Surely you noticed a gap in my posts… of like a year. What happened? I feel I owe you an explanation.
After we left La Cruz, we were at sea for 23/24 days. It was mostly idyllic sailing conditions pepper with a few squalls, but something happened. I was doing night watches and teaching the girls during the day. I did pretty well for a little over a week. The constant movement of the boat had my tummy upset, so I wasn’t eating much except occasional handfuls of nuts and sea sickness pills. With my focus completely on the girls’ wellbeing, and days melting into one another, I didn’t notice. Almost complete lack of sleep, very little food, and dehydration put me into a really bad place. We finally figured out the sleep issue, so I went onto a diet of sleeping pills in addition to the sea sickness pills. I lost 20 pounds, was shaking badly, and beset with crippling anxiety.
That was when Kevin asked me the last time I ate. I couldn’t remember. The first few meals made my stomach ache badly, despite the small portions and light fare. That was when I realized how bad off I was. A sailing friend later told me that it’s important to eat at sea every few hours as the appetite tends to disappear. Sure wish I had known that ahead of time.
When we made landfall in the Marquesas, I was improved, but had not gained weight. Frankly, I looked in better health physically and mentally than a number of other sailors I saw. There is a reason not a lot of people do the puddle jump. It’s a long time for even a salty person to remain at sea.
We met some really sweet cruising families and ended up buddy boating with them all the way to Tahiti. BUT…. while in the Tuomotus, I received news that my beloved Grandfather was dying. There was no way to get to his bedside from the middle of no-where in time.
Just a few days later, my Mom called on the sat phone and informed me “this was it”. I took the phone on deck. The sun was setting and a squall was blowing in. I could see the curvature of the earth in the distance and in infinity of blue just beyond the white coral motu in front of us. A determined palm tree had managed to grow on the motu. A solitary terrestrial presence in an azure desert.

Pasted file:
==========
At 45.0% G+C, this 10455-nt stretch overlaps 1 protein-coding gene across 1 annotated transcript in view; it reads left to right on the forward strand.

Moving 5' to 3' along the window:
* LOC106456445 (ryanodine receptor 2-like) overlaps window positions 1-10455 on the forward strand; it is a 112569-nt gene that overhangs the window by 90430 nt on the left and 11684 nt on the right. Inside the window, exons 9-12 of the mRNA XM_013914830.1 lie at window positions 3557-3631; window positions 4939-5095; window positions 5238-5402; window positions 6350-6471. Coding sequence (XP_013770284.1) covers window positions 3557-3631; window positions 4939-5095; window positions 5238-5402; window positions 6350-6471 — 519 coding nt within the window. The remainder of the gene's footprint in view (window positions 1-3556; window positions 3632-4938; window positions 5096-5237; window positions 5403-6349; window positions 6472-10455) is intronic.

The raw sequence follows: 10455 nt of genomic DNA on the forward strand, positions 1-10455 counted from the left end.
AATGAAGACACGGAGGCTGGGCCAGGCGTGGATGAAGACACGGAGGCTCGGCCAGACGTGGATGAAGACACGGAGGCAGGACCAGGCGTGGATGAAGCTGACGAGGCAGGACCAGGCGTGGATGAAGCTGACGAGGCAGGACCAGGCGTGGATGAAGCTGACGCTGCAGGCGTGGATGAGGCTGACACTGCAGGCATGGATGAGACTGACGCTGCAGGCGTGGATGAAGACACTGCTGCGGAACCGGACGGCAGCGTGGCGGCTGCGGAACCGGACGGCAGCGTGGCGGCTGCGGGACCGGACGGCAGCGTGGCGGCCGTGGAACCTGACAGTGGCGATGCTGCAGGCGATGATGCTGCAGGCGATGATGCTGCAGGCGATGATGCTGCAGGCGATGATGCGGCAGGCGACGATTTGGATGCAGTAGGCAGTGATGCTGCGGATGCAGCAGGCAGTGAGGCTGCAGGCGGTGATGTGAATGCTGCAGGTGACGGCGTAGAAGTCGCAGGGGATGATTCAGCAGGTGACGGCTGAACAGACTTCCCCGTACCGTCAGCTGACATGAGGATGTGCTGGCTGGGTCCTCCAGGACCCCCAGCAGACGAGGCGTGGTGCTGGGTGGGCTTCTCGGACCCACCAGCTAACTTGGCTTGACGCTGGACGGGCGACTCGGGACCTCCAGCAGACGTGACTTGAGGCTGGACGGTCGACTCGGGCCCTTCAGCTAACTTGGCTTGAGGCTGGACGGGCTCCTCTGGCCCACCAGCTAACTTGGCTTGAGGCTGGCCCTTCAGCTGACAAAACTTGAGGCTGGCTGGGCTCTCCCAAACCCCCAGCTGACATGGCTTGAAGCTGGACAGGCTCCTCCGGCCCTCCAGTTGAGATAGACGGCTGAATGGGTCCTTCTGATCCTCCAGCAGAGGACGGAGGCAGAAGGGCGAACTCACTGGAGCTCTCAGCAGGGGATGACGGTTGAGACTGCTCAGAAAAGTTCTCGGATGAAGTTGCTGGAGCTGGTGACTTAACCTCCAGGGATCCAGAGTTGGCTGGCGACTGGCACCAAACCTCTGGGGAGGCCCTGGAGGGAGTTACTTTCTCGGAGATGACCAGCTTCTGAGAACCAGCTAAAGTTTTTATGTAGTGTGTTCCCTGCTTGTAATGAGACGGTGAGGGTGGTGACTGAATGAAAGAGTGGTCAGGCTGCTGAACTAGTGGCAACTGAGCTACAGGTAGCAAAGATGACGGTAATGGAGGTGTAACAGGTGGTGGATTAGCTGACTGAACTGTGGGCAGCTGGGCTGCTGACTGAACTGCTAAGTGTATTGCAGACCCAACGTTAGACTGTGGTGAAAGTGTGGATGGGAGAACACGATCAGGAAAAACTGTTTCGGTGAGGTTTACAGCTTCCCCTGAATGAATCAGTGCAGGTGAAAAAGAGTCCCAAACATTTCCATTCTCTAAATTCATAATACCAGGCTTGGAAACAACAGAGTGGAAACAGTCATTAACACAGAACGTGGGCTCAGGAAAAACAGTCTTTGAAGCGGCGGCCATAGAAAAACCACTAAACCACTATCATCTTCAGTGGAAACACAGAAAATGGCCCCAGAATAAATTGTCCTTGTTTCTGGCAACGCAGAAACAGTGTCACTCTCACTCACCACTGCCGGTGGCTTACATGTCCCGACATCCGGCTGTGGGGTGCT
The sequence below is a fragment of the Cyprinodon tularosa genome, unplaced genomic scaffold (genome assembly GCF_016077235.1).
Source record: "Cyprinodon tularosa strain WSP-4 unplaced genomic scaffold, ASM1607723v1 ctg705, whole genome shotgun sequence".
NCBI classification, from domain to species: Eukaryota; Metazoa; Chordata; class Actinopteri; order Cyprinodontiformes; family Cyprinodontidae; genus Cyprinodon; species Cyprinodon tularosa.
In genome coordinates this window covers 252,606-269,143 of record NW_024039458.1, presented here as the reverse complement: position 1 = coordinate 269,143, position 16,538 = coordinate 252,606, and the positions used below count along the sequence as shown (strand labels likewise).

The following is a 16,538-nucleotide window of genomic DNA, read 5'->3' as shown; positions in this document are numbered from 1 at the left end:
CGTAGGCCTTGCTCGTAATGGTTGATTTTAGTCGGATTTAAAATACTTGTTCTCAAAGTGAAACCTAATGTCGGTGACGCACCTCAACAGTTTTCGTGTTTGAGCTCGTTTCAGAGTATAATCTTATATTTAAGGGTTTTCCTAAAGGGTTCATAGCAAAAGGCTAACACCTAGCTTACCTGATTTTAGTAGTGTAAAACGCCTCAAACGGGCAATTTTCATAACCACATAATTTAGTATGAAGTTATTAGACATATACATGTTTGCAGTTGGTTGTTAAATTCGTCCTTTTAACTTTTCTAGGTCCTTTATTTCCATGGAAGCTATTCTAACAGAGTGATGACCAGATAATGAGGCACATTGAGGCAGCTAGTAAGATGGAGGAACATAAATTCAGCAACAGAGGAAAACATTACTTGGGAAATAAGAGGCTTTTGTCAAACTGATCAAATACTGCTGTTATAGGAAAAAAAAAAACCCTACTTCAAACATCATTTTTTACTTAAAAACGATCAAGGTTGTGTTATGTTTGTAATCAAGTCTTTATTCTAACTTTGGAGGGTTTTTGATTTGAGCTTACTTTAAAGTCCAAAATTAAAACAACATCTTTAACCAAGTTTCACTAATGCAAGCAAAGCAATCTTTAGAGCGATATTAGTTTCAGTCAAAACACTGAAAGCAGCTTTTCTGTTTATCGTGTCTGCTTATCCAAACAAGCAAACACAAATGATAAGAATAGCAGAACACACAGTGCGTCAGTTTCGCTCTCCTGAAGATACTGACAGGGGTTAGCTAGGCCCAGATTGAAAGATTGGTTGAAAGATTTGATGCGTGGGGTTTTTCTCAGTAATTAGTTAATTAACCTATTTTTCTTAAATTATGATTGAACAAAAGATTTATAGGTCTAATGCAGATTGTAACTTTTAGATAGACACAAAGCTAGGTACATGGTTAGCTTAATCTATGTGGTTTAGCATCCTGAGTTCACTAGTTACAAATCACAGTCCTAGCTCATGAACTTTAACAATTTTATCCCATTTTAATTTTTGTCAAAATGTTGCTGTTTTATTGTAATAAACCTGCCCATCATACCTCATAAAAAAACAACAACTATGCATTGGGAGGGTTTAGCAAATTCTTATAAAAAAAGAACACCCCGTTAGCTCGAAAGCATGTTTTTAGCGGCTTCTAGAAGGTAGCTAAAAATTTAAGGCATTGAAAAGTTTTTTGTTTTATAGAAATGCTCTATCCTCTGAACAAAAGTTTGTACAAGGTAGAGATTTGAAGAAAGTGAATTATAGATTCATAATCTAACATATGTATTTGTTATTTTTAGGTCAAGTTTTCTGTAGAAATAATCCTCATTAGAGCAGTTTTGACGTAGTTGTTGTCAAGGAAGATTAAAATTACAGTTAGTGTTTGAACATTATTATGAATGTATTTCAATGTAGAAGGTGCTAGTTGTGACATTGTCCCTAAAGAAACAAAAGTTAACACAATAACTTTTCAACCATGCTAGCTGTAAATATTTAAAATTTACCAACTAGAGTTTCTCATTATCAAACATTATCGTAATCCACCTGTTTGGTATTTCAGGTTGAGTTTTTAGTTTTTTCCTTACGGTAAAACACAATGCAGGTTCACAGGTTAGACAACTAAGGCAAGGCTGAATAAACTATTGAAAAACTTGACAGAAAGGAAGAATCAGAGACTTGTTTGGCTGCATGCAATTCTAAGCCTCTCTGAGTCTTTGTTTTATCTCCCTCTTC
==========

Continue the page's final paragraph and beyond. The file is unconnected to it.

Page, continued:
I called. Even with the storm clouds rolling in, encircling us, I had a signal. It called to mind visions of The Nothing, from “The Never Ending Story”. My throat was constricted, and tears rolled down my cheeks. As I eyed the approaching lightning, growing ever brighter with the disappearance of the sun, I told my Grandfather who I was, that I was sorry I couldn’t be at his bedside, but that I loved him very much. Above, the tiny hole in the storm clouds finally snapped shut. The line went dead as I said that last word, and the squall was on us.
The heavens opened up and cried. Thunder and lightning expressed the intensity of my grief. The world mourned with me.
The next day, I was able to connect with my Mom. Grandpa had heard every word. She said his breathing changed and he responded to my voice. That was the source of a great deal of relief and happiness. He knew. I still can’t believe the sat phone worked with a storm of that intensity literally on us. It frequently didn’t work in the best of weather.
The funeral was quickly held. I couldn’t make it. I’m told it was a lovely service and that the church was overflowing.
It took me about six months to really come to terms with his death. I was simultaneously fighting the long term effects of the trip, trying to acclimate to the sights and sounds of modern life, and trying to gain weight back.
In March, I became extremely ill. Cough, sore throat, difficulty breathing, basically I was plagued by all the symptoms of corona virus except for the fever. At the time I was sick, there was no test available. I was bed-ridden for two and a half weeks before I could begin recovering. At the time of this writing, my lower legs still hurt, I have a recurring cough, and I can’t walk for longer than 10 minutes without losing my ability to breath.
On the plus side, I don’t jump at loud noises anymore or shake uncontrollably. My sleeping and eating patterns are normalized, and I’ve even been known to smile from time to time. Though I still feel the call of the sea, Reverie is sold. She’s a beautiful boat, took us safely to the South Pacific, and hosted many adventures for us along the way, but I just couldn’t go back to her.
We went to my Grandma’s 80th birthday, and came back to California. I’m now completing a certification program, self-publishing my first children’s picture book, and helping other new homeschoolers.
I had written a number of posts while underway and will publish them. It will impact the continuity of this blog, but I’m okay with that. I’m not certain if this is the end of the floating schoolhouse; time will tell.